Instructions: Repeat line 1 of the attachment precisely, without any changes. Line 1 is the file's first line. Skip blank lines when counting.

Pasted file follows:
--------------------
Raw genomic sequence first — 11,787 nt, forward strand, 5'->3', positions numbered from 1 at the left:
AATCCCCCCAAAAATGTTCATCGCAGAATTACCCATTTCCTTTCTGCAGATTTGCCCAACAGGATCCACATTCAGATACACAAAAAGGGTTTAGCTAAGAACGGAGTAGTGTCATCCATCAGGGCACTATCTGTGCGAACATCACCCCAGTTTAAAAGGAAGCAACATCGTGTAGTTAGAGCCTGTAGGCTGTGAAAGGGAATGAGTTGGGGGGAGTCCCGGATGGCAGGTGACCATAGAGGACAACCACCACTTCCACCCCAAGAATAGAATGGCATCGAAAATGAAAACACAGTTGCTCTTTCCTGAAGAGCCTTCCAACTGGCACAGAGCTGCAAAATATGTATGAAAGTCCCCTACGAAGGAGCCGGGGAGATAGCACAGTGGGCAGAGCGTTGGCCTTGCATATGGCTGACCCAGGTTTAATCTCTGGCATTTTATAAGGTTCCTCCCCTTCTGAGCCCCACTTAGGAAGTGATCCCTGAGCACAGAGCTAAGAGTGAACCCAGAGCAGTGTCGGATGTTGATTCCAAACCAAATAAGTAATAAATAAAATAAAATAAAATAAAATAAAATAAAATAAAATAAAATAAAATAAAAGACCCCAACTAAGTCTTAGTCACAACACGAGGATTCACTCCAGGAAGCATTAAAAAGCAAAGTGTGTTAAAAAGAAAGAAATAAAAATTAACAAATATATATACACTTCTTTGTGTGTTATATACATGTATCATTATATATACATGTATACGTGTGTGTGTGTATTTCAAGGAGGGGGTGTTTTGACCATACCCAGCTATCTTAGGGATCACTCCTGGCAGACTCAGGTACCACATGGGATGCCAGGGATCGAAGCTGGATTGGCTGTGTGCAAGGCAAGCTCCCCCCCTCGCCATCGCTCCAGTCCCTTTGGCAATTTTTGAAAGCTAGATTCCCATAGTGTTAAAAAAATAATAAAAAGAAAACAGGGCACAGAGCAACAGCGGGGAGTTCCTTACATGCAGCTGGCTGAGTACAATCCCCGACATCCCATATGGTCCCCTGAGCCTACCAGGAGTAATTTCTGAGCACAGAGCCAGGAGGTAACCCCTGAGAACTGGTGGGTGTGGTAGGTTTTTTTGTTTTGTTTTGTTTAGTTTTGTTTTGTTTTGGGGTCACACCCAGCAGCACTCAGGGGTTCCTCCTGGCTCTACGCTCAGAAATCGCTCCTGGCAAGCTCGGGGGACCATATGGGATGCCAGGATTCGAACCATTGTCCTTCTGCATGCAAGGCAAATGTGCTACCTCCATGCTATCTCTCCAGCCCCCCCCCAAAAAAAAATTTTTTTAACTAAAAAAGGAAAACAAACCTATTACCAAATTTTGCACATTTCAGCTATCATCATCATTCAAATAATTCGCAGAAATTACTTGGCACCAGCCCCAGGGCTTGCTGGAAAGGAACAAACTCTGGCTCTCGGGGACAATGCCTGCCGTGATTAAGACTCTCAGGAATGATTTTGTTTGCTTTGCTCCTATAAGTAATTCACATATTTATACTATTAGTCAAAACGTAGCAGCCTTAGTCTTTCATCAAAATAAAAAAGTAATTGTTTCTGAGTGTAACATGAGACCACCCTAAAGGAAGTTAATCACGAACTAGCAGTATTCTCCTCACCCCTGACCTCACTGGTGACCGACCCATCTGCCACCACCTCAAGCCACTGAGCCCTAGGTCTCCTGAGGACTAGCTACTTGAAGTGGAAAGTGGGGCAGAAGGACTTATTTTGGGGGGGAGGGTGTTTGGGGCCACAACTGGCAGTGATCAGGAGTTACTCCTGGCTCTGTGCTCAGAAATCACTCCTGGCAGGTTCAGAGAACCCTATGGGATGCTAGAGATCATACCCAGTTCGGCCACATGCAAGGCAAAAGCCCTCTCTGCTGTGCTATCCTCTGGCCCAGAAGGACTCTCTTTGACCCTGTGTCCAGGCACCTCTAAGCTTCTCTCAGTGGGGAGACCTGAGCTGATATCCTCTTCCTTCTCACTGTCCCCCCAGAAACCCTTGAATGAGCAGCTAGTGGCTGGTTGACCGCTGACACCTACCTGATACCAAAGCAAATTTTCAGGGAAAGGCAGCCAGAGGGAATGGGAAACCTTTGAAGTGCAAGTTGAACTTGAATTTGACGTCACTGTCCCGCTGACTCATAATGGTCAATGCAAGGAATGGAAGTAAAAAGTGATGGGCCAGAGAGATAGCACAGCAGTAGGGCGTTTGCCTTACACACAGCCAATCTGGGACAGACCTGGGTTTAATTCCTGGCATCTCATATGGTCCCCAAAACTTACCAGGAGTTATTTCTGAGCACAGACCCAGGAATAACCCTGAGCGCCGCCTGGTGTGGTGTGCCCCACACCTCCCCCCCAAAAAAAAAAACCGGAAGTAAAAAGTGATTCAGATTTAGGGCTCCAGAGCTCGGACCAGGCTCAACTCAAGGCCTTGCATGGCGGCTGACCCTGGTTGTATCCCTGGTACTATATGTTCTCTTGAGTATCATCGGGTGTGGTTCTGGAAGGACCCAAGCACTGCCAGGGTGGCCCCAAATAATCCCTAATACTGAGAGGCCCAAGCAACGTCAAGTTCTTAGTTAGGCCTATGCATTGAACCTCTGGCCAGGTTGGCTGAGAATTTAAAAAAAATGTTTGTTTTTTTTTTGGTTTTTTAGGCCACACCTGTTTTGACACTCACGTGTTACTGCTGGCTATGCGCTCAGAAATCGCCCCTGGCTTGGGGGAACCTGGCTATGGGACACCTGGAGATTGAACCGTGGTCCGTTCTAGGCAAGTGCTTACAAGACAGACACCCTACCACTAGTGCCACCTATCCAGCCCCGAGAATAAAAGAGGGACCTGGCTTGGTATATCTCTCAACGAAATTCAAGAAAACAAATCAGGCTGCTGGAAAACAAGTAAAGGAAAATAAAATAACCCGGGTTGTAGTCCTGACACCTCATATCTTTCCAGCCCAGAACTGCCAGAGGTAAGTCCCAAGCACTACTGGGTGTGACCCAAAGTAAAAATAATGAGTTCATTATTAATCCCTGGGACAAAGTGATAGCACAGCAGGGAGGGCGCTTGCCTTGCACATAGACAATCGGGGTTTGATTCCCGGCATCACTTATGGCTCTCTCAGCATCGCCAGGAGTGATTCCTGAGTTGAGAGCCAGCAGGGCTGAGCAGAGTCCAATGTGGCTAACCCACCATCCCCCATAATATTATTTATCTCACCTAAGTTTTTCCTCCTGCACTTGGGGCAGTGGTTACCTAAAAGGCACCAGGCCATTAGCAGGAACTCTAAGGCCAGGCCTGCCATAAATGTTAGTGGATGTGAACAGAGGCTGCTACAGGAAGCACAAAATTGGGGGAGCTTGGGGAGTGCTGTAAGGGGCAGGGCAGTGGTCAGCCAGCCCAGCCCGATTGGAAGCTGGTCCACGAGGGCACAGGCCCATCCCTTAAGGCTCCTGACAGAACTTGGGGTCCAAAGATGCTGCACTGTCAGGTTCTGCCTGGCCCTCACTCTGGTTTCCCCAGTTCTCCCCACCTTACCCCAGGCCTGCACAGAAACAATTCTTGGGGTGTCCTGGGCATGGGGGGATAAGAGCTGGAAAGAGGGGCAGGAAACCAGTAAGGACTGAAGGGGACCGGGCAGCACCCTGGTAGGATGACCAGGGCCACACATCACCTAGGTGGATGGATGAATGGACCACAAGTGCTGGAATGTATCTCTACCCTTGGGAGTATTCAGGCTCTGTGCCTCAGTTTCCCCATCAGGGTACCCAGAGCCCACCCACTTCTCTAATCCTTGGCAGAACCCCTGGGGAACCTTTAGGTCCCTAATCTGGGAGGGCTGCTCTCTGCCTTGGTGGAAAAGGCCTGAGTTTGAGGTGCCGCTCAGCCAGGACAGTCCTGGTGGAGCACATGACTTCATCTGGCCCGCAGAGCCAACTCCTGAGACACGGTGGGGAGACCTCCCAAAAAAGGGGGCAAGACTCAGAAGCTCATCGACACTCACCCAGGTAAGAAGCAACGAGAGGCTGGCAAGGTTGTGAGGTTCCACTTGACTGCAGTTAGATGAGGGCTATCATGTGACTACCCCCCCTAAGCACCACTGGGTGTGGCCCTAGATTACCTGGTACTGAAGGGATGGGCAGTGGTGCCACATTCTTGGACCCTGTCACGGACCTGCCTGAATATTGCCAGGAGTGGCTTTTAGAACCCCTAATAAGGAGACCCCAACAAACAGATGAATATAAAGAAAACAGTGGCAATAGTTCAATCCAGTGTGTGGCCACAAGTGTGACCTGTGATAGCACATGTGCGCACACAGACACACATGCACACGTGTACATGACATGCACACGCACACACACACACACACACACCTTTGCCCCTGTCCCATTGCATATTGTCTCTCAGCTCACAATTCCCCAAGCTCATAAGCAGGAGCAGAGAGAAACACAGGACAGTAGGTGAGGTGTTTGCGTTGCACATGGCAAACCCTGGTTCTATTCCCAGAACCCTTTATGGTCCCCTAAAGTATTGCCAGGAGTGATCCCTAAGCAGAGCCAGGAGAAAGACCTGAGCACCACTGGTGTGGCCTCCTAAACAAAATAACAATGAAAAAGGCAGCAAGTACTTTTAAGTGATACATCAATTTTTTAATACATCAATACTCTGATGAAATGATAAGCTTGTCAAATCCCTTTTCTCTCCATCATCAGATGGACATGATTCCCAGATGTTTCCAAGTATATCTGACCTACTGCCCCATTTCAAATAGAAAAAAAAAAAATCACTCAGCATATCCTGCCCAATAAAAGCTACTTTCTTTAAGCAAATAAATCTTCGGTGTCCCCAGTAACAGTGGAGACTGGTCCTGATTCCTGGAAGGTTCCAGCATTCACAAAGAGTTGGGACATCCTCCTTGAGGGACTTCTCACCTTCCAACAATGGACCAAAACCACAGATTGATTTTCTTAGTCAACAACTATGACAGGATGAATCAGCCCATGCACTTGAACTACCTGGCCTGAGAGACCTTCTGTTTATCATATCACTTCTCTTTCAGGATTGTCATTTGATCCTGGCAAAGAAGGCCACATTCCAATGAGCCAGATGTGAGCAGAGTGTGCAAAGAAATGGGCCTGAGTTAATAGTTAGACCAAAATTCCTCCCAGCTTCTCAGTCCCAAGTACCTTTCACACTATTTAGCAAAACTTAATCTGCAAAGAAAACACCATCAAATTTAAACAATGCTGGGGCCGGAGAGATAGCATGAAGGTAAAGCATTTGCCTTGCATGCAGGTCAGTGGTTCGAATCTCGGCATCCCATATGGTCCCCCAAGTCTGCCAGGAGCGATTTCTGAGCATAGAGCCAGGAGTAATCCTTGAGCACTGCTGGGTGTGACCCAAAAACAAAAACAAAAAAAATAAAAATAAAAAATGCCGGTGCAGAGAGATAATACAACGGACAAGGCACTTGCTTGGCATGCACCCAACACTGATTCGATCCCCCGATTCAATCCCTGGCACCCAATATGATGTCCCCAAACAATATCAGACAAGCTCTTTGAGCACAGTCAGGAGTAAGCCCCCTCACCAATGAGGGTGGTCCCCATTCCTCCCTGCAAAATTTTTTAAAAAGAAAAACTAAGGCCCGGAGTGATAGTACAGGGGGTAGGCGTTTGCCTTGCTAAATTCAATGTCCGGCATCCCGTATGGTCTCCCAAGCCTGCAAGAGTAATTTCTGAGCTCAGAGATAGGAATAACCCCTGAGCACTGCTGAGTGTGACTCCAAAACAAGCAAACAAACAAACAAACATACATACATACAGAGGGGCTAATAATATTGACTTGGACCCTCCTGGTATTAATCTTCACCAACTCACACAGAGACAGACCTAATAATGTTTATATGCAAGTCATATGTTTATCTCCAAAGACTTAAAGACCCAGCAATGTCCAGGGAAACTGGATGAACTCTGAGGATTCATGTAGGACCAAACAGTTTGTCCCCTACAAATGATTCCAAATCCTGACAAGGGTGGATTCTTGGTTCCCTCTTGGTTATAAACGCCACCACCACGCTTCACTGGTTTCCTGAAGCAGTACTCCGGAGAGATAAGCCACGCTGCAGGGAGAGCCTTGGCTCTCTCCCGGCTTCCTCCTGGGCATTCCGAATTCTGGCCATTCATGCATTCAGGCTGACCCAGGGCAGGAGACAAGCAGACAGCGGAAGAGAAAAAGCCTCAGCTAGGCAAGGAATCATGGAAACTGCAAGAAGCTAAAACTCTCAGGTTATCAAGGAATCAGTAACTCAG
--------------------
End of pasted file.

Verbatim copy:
Raw genomic sequence first — 11,787 nt, forward strand, 5'->3', positions numbered from 1 at the left: